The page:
Her name is Bridget Kelly, but you can call her BK. Ever since her "Empire State of Mind" performance with Jay-Z on SNL,  we've been waiting for new records from the Roc Nation signee. Lucky for us, the New York native just released her new EP, Every Girl. We like what we hear.

With production from hitmakers like The-Dream, Ne-Yo, and Frank Ocean, her latest project is a certified banger. We caught up with BK before her listening session to find out what it's like to work with The-Dream and Frank Ocean, what fuels her music, and why she thinks women respecting other women is so important.

On “Seek & Destroy” you say, “You better not fuck this up.” Most female singers aren’t that direct.
Well for me, the majority of my music is really dark and to the point. I felt like using the F-word because it’s the most aggressive four-letter word that you could possibly use to describe something. I think you get the point across better by saying the F-word itself as opposed to saying “Don’t ruin it!”

For the clean version, we could use, “Don’t mess this up,” but to really get the point across, I have to be as in-your-face as we wanted the message to be, so it was necessary to use the F-word.

Where does all the anger in your music come from?
It really comes from a lot of relationships that I’ve been in or I’ve heard my girls come from. It’s a showcase of different situations and scenarios where the universal emotion that all women feel and all girls feel in their relationships—the insecurity, the doubt, fear, jealousy. Those are all real emotions that we feel and I’m just telling my story and giving my take on it.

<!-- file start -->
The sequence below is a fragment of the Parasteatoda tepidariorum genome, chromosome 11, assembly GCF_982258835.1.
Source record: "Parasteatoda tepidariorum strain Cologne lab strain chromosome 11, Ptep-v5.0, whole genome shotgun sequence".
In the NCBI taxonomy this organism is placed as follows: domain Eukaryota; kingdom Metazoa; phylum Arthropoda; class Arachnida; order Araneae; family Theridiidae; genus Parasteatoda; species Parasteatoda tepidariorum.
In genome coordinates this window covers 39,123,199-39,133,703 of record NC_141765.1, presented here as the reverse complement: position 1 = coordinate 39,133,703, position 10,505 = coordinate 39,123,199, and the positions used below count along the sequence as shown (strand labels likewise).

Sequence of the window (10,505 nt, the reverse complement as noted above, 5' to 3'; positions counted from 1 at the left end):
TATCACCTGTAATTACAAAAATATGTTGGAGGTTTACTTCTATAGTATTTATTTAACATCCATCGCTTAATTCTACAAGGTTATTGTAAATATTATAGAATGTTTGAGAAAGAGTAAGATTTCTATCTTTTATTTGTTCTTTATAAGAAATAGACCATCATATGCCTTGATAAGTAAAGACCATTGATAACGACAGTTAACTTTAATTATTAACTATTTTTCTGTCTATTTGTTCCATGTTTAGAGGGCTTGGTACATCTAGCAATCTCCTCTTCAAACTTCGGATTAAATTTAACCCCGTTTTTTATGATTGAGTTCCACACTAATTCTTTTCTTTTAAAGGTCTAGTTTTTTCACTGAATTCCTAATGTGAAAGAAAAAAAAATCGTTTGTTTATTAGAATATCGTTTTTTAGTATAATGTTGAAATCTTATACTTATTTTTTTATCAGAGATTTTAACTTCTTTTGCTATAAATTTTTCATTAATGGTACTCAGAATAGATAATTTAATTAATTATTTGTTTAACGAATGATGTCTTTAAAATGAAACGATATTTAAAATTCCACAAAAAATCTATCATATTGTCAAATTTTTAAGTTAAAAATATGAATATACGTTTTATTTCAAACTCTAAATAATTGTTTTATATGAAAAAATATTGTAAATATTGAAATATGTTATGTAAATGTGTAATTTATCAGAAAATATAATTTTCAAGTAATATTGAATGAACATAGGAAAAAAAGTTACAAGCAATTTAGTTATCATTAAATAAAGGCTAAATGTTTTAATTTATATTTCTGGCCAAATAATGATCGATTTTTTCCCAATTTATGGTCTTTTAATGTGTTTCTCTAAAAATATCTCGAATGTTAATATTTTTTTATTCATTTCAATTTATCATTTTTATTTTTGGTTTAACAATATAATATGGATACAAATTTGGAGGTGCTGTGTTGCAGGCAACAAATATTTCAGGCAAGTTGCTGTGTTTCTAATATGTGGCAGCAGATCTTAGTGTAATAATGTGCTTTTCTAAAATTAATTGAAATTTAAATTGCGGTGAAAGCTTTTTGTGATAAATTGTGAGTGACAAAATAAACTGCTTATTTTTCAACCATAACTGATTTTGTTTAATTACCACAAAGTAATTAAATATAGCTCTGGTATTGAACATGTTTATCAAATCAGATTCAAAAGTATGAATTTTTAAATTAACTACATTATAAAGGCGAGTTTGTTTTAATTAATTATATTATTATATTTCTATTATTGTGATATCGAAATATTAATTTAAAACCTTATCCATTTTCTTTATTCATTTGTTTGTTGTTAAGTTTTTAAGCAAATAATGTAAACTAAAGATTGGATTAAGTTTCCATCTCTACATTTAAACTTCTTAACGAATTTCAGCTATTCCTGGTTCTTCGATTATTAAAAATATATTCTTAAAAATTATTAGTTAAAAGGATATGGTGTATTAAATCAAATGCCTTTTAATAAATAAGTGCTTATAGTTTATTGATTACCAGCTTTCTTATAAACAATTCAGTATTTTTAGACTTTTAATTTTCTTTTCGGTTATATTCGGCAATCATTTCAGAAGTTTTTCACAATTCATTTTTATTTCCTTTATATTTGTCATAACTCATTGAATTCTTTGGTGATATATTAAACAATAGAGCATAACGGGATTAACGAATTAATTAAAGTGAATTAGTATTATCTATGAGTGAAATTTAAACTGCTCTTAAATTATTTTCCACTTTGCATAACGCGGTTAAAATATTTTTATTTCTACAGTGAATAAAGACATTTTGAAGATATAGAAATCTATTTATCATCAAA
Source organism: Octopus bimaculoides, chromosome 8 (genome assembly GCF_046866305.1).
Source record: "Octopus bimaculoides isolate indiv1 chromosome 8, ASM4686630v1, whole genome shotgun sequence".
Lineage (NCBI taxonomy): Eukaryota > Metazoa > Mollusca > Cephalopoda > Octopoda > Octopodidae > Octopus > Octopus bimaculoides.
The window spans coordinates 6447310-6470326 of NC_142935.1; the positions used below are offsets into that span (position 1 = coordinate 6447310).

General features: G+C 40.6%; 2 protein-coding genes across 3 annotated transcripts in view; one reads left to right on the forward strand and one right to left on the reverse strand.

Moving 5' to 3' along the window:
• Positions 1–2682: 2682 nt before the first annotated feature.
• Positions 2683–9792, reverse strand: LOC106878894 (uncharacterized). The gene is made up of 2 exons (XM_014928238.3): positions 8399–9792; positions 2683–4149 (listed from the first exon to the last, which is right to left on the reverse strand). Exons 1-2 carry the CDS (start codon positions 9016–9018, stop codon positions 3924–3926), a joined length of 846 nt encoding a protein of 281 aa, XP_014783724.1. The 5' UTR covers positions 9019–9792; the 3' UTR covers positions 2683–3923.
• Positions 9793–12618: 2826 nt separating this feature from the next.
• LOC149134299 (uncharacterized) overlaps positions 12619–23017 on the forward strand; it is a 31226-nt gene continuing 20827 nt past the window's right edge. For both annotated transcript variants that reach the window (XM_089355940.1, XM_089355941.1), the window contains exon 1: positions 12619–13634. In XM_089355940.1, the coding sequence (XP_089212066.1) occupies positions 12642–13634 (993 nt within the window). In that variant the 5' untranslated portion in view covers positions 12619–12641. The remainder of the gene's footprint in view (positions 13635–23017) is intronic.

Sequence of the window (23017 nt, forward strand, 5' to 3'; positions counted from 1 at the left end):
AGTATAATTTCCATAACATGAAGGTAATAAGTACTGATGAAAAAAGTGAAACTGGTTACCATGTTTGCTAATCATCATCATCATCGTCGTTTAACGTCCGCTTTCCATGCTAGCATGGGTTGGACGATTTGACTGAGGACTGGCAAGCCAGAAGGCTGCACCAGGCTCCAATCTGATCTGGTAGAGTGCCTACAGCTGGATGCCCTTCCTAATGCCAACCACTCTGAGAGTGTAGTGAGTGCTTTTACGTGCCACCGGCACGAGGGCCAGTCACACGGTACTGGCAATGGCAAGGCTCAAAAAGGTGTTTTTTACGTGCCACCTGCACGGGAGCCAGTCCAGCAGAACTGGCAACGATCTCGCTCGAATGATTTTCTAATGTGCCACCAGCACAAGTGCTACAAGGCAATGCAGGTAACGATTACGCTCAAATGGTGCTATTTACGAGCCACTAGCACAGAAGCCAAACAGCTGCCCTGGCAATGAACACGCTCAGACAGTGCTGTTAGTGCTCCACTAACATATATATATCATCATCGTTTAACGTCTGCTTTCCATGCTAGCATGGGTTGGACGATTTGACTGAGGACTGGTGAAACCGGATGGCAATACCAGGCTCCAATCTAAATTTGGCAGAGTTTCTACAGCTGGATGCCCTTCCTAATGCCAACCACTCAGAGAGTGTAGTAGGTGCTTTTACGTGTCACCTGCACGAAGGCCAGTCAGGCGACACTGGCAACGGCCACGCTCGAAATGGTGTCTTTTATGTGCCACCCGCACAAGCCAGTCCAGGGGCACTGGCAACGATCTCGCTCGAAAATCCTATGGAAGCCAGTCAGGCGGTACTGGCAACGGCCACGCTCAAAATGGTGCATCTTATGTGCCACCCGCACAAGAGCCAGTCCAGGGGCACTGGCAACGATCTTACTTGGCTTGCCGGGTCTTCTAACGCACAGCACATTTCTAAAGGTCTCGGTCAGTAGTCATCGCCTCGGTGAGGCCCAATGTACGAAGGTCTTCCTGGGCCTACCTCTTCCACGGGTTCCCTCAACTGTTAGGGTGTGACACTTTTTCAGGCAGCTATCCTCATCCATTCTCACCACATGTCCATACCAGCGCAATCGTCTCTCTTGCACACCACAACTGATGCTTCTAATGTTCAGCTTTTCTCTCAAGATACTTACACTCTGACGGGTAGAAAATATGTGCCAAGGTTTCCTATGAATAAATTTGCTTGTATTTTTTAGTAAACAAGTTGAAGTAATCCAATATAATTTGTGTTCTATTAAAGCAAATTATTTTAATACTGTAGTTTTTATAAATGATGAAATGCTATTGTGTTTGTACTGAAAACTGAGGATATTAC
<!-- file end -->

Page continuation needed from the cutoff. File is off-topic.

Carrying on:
The EP is called Every Girl and the title song for the EP is about getting rid of every girl that your man has ever been with before you. At some point in time, we all felt like we want to be the only one, we want to be the most important, the best, be the one who can last the longest. We want to beat every other chick out—as silly and juvenile as it seems—that’s something that we all [women] feel.

Do you write your own music?
Not all of it, no. But as far as the creative process goes, I always make sure that anything that gets discussed or talked about in the record is true to form. I make it a point not to sing anything that I haven’t felt or gone through.

Ne-Yo is another incredible storyteller that I happen to be good friends with. We can go back and forth in a conversation and he will be able to translate in song a story that I might’ve told him happened last year or whatever the case may be. Definitely as far as the creative process goes, we’re all involved, but I don’t write everything.

How was it working with Ne-Yo and The-Dream?
Amazing. As people they are incredibly talented, funny, and open minded and they get women. Dream and Ne-Yo understand what women go through, what we feel, what we talk about, what we’re scared of, and I think that their records show that clearly as well.

Everything that we came up with really was tailored for my story and they were real things that happened and they [the producers] were able help me put things together like the pieces of the puzzle so it can be perfectly presentable to the public.